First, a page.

Wednesday, November 25, 2009

Kekse backen

[ Cookie Baking ]

Christmas season seems to be well underway already here in Germany, which made me realize that Thanksgiving is just around the corner in America and the festive month will be starting there just as well. At first I thought that things were starting too early - they don't really do Halloween here... so you can imagine that Christmas candy was already out in late October! - but time has flown and the holidays are already starting.

Even this early in the season - it isn't even December yet! - I am already noting some of the differences - mostly subtle, yet some profound - that will make this Christmas so different for me - my first opportunity to experience Weihnacten.

Last weekend, Andreas was out of town and Inge and I were home for the weekend. On Saturday she had to run some errands [ turning out to be some items for early Christmas packages ] but she told me that we could meet up while she was in town. The weather was great - sunny and mild temperatures - which is something that you come to appreciate to the fullest in the overcast, rainy season of late fall in Germany. The meeting place was one of the most famous Konditorei in Göttingen, a well known Confiserie, that specialized in towering torts and handmade chocolate truffles [ which I picked up for Andreas a while back as a surprise just striking some luck that they turned out to be some of the best in all of Germany - "of course that why I picked them out from there!" ;) ].

Inge was already in the holiday spirit and amongst her shopping wanted to enjoy a weekend kaffe und kuchen with me - typical German midday coffee and cake. The tradition is quite popular in Germany, especially on weekends and with older generations, to enjoy a nice Pause in the day complemented with a great multi-layered tort.

I met Inge at 4 pm sharp - I am sure to follow her very German Pünktlichkeit - and we ordered great slices of cake - Inge boasting that they were some of the best in Northern Germany [ I won't disagree! ] along with some frothy Cappuccino. Our conversation was long and very enjoyable, and I feel that it was a good bonding experience - something that I will admit has been challenging to foster amongst the stressful transitions from family in Saarbrücken to German university, but I have been making sure to appreciate and work to cultivate nonetheless.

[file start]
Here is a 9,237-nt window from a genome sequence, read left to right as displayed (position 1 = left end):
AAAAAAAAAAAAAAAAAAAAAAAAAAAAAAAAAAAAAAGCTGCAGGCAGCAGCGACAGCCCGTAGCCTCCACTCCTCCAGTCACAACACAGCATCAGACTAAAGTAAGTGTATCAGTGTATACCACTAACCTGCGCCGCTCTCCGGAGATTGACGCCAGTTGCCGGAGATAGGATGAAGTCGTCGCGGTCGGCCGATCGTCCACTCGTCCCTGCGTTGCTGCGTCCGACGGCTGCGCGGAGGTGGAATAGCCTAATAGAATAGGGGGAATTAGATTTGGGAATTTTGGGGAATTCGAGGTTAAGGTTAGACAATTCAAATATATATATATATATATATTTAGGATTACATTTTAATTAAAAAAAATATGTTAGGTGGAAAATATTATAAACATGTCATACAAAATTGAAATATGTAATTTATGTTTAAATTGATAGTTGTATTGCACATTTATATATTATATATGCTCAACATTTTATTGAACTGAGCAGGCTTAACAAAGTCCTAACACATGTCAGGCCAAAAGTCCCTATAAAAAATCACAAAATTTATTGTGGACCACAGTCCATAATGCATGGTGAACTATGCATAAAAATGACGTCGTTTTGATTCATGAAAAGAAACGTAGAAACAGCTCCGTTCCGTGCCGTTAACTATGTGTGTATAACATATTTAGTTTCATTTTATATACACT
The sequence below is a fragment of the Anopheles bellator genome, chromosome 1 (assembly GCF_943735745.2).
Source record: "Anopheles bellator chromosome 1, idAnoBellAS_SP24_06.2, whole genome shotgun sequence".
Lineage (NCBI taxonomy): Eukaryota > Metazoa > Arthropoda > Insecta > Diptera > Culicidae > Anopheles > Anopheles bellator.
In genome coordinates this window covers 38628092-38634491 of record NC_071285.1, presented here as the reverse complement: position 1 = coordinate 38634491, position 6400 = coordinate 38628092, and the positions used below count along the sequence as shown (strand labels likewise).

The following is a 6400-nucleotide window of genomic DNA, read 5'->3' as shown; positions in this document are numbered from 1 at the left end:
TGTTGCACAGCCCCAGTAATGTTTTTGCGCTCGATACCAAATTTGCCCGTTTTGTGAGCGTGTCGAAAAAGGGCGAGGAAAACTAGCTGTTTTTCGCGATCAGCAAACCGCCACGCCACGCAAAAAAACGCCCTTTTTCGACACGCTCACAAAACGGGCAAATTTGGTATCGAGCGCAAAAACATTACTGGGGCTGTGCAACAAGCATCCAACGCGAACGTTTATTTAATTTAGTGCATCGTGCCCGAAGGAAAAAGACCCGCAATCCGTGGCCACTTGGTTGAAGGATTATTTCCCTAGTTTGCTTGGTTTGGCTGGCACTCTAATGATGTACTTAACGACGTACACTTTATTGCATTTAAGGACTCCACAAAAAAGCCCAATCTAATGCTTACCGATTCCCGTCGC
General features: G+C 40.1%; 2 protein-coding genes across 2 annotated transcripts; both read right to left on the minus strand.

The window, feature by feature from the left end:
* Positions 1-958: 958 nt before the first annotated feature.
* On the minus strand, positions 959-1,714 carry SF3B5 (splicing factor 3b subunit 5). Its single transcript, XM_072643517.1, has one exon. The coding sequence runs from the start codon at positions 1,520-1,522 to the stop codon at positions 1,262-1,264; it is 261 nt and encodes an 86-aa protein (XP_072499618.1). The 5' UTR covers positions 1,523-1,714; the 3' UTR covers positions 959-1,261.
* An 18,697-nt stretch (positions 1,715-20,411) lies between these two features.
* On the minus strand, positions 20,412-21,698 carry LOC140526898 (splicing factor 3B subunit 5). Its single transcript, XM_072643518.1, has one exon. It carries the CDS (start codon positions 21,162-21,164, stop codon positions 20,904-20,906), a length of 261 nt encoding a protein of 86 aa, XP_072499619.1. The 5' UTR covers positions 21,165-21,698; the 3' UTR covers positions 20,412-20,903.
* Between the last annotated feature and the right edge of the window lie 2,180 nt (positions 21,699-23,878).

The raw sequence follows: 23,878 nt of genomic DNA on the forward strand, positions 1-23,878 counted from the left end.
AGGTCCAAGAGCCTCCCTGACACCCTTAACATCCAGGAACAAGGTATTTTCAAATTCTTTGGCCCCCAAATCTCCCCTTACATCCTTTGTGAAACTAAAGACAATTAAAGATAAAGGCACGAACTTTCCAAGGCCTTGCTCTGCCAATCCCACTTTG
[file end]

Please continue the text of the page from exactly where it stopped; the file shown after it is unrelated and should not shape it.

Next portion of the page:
Our weekend together continued with some more holiday preparations. Next Sunday marks the first Sunday of Advent officially starting the German Christmas season [ complete with great outdoor Wiehnachtsmarkts, Glühwein and shelves of very well-known advent calendars filled with daily chocolates. ]

[ Our production line of cooling the crispy cookies and selecting perfect shapes from the oddities to sort them into the right Christmas tins ]

Our kitchen was warm and aromatic with sweet holiday spices since Inge and I were preparing some of her passed-down-through-generations ginger-snap cookies - loaded with nuts and other candied fruits and spices. Even the knife that we used to cut the cookies was from Inge's grandmother - warn and aged - making me appreciate the traditions that this family had, all the while I got to excitedly share some stories of my own.

I can feel deep down the realization that I will be here in Germany missing Thanksgiving, Christmas and everything in between while living abroad - but I know in myself, and as a message to all my friends and family back home that I will be missing over these very important few weeks, that there will be many new traditions and opportunities for me to learn about that I hope to experience to the fullest and share with everyone when I return.

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